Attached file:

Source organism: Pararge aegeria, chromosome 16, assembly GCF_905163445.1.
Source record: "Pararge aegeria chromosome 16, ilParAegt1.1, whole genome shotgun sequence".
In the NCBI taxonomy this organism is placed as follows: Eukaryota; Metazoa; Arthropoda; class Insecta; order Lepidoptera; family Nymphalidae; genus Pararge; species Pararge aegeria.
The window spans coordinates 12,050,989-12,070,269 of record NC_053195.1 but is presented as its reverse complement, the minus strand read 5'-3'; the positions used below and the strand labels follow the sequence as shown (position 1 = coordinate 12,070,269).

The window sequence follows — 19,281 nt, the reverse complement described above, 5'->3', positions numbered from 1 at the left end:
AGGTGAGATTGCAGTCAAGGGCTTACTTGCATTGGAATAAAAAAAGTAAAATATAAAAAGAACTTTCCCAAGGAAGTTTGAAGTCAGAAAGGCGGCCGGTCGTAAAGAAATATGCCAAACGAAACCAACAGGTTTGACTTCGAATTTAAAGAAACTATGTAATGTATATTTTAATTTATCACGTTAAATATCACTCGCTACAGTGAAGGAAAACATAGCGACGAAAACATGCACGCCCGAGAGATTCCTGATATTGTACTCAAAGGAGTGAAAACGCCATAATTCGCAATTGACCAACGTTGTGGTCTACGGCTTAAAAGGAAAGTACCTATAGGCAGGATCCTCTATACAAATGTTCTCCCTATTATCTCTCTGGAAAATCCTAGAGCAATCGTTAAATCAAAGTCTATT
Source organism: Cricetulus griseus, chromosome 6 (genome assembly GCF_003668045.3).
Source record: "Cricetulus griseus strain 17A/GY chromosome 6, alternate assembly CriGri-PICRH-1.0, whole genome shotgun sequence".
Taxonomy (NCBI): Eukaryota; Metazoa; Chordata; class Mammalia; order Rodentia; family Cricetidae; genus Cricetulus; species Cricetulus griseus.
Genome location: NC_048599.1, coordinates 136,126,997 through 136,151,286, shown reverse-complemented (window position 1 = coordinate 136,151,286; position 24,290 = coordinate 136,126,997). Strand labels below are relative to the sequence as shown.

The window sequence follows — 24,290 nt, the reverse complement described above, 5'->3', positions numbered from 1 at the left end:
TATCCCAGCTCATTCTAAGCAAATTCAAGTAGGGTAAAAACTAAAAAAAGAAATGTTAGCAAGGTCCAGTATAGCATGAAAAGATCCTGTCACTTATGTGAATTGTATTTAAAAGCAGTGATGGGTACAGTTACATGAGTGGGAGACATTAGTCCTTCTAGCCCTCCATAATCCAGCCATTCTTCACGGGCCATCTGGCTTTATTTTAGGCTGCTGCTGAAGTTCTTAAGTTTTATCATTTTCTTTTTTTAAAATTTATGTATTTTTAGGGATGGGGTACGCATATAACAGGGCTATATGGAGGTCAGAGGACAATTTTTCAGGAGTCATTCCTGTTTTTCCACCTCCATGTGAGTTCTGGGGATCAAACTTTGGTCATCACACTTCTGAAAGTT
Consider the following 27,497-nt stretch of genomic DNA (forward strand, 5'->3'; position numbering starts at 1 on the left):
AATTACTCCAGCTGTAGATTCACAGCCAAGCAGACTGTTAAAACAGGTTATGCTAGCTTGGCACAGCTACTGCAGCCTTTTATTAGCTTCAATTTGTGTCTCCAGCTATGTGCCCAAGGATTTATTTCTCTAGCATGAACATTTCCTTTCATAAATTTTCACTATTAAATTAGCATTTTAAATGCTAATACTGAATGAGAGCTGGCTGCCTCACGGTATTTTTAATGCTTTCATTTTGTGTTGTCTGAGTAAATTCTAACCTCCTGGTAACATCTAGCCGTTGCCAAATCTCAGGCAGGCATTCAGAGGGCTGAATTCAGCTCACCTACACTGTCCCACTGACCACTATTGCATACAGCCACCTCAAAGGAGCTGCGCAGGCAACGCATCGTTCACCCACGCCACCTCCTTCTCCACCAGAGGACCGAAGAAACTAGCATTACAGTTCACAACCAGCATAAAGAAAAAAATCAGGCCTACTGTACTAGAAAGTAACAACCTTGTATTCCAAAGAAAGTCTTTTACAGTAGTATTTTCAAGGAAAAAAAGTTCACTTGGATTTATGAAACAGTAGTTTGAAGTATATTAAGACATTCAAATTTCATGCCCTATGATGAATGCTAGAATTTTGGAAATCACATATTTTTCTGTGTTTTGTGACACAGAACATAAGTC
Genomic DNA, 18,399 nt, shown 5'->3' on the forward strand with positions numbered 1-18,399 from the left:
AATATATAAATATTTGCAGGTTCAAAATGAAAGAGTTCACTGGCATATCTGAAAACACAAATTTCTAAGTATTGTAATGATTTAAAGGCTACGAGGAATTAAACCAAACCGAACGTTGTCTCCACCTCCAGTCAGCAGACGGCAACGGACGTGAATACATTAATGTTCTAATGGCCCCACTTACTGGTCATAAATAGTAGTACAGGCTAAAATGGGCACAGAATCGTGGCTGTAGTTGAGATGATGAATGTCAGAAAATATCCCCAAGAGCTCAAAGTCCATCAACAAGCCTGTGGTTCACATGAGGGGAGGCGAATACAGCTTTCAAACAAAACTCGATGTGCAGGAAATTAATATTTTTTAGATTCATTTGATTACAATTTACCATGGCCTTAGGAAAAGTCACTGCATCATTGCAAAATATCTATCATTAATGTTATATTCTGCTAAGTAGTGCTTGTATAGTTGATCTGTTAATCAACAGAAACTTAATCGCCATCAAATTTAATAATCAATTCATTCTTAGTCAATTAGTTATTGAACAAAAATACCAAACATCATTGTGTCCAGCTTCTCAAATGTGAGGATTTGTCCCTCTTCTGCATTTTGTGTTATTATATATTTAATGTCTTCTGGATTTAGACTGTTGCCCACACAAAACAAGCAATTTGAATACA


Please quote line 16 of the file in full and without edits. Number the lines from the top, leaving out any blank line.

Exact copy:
AATATATAAATATTTGCAGGTTCAAAATGAAAGAGTTCACTGGCATATCTGAAAACACAAATTTCTAAGTATTGTAATGATTTAAAGGCTACGAGGAATTAAACCAAACCGAACGTTGTCTCCACCTCCAGTCAGCAGACGGCAACGGACGTGAATACATTAATGTTCTAATGGCCCCACTTACTGGTCATAAATAGTAGTACAGGCTAAAATGGGCACAGAATCGTGGCTGTAGTTGAGATGATGAATGTCAGAAAATATCCCCAAGAGCTCAAAGTCCATCAACAAGCCTGTGGTTCACATGAGGGGAGGCGAATACAGCTTTCAAACAAAACTCGATGTGCAGGAAATTAATATTTTTTAGATTCATTTGATTACAATTTACCATGGCCTTAGGAAAAGTCACTGCATCATTGCAAAATATCTATCATTAATGTTATATTCTGCTAAGTAGTGCTTGTATAGTTGATCTGTTAATCAACAGAAACTTAATCGCCATCAAATTTAATAATCAATTCATTCTTAGTCAATTAGTTATTGAACAAAAATACCAAACATCATTGTGTCCAGCTTCTCAAATGTGAGGATTTGTCCCTCTTCTGCATTTTGTGTTATTATATATTTAATGTCTTCTGGATTTAGACTGTTGCCCACACAAAACAAGCAATTTGAATACA